Engaging. Because of the presence of such talent from Wecker, it’s bound to be engaging. I had to sacrifice my grade, just to keep on reading (not really.) It always manage to occupy my mind, like I would empathize with the character, put myself in their shoes and think of what would’ve done differently.

I know what you’re asking: if you love it so much, then why not give it five stars? The thing is, cliché as it sounds, I love happy endings. Now hear me out; I think every story deserves a happy ending, even if it sounds ridiculous, even if it’s not appropriate, even if its wrong. I don’t know, I just feel like with all the trouble the character had to go through, I think he/she deserves a happy ending. And because of this, I had to take away one star.

But don’t be upset, I understand why the author had to do it, which is to keep the story alive and beating. The ending was very appropriate and reasonable, if I should say so myself, but not my type.

Besides that, it was a wonderful read. And I hope this is not the only one left.

Rating: ✰✰✰✰

Do I like it: Yes, so much love for this book

Recommended to: To people who are in the look out for something to pierce their heart with

(Fullybooked, Tall/Large Copy, P 720)

Below are information about this book.

Publication: April 23rd 2013 by Harper (first published 2013)

From Goodreads:

Chava is a golem, a creature made of clay, brought to life by a disgraced rabbi who dabbles in dark Kabbalistic magic. When her master, the husband who commissioned her, dies at sea on the voyage from Poland, she is unmoored and adrift as the ship arrives in New York in 1899.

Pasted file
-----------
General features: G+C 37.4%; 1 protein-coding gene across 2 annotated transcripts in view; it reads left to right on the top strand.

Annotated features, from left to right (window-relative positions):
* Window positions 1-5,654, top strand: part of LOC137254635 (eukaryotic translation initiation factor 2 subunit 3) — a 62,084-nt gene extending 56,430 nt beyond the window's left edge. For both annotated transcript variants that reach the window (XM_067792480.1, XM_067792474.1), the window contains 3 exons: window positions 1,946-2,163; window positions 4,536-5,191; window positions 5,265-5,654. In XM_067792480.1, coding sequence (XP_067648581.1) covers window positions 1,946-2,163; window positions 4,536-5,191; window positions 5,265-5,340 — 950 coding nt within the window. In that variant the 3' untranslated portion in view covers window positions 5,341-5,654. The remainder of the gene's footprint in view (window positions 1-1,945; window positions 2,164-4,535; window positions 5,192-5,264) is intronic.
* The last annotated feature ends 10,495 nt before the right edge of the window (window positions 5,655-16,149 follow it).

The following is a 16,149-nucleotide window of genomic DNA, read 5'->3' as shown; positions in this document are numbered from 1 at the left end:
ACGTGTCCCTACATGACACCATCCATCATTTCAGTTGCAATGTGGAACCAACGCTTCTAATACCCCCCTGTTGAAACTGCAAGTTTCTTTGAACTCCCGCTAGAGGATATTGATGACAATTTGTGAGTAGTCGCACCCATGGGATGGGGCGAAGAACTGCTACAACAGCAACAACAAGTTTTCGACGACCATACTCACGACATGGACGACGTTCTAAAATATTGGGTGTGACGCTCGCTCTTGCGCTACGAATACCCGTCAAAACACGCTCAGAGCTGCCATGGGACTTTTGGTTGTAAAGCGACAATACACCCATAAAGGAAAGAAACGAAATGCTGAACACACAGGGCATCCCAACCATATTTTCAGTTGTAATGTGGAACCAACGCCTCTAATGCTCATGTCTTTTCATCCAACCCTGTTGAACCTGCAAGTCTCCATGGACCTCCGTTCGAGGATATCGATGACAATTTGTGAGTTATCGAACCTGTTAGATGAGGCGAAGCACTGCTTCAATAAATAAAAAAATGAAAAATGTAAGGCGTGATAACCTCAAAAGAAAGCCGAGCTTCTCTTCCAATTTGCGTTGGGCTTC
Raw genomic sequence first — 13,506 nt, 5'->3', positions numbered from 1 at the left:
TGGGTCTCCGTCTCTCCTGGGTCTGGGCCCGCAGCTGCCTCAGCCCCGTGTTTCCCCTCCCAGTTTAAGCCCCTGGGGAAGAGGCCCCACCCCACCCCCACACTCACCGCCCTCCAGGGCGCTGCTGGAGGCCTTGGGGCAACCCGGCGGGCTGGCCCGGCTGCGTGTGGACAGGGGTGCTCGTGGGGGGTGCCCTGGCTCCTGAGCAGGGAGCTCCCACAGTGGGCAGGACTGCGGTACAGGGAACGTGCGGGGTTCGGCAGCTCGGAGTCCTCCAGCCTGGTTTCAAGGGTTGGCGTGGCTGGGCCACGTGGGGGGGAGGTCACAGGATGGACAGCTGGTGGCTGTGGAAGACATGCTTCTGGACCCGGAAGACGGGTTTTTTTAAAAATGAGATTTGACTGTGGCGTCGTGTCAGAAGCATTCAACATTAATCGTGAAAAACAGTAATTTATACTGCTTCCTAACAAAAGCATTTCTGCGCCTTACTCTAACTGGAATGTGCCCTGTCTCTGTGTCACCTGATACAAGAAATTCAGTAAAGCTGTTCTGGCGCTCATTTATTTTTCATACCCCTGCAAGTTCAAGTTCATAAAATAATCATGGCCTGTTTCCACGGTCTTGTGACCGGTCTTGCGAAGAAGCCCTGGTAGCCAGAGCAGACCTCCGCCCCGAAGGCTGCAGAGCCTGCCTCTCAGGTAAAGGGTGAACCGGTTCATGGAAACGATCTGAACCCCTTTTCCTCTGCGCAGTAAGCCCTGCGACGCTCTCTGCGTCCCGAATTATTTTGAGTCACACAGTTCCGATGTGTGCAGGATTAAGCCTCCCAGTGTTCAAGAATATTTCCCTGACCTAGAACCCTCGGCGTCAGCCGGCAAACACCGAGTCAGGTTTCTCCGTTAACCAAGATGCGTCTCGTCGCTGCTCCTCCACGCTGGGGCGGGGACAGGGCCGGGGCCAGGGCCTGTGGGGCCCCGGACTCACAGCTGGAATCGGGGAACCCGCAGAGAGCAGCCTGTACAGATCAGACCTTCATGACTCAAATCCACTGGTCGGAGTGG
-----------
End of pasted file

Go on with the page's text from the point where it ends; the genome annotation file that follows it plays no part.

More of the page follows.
Ahmad is a jinni, a being of fire, born in the ancient Syrian desert. Trapped in an old copper flask by a Bedouin wizard centuries ago, he is released accidentally by a tinsmith in a Lower Manhattan shop. Though he is no longer imprisoned, Ahmad is not entirely free – an unbreakable band of iron binds him to the physical world.

The Golem and the Jinni is their magical, unforgettable story; unlikely friends whose tenuous attachment challenges their opposing natures – until the night a terrifying incident drives them back into their separate worlds. But a powerful threat will soon bring Chava and Ahmad together again, challenging their existence and forcing them to make a fateful choice

Waiting on Wednesday: A Man Called Ove by Fredrik Backman

A Man Called Ove by Fredrik Backman 

Publication: July 15th 2014 by Atria Books (first published 2012)

From Goodreads:

In this bestselling and delightfully quirky debut novel from Sweden, a grumpy yet loveable man finds his solitary world turned on its head when a boisterous young family moves in next door.

Meet Ove. He’s a curmudgeon—the kind of man who points at people he dislikes as if they were burglars caught outside his bedroom window. He has staunch principles, strict routines, and a short fuse. People call him “the bitter neighbor from hell.” But must Ove be bitter just because he doesn’t walk around with a smile plastered to his face all the time?

Behind the cranky exterior there is a story and a sadness. So when one November morning a chatty young couple with two chatty young daughters move in next door and accidentally flatten Ove’s mailbox, it is the lead-in to a comical and heartwarming tale of unkempt cats, unexpected friendship, and the ancient art of backing up a U-Haul. All of which will change one cranky old man and a local residents’ association to their very foundations.

A feel-good story in the spirit of The Unlikely Pilgrimage of Harold Fry and Major Pettigrew’s Last Stand, Fredrik Backman’s novel about the angry old man next door is a thoughtful and charming exploration of the profound impact one life has on countless others.

(Hosted by: Breaking the Spine)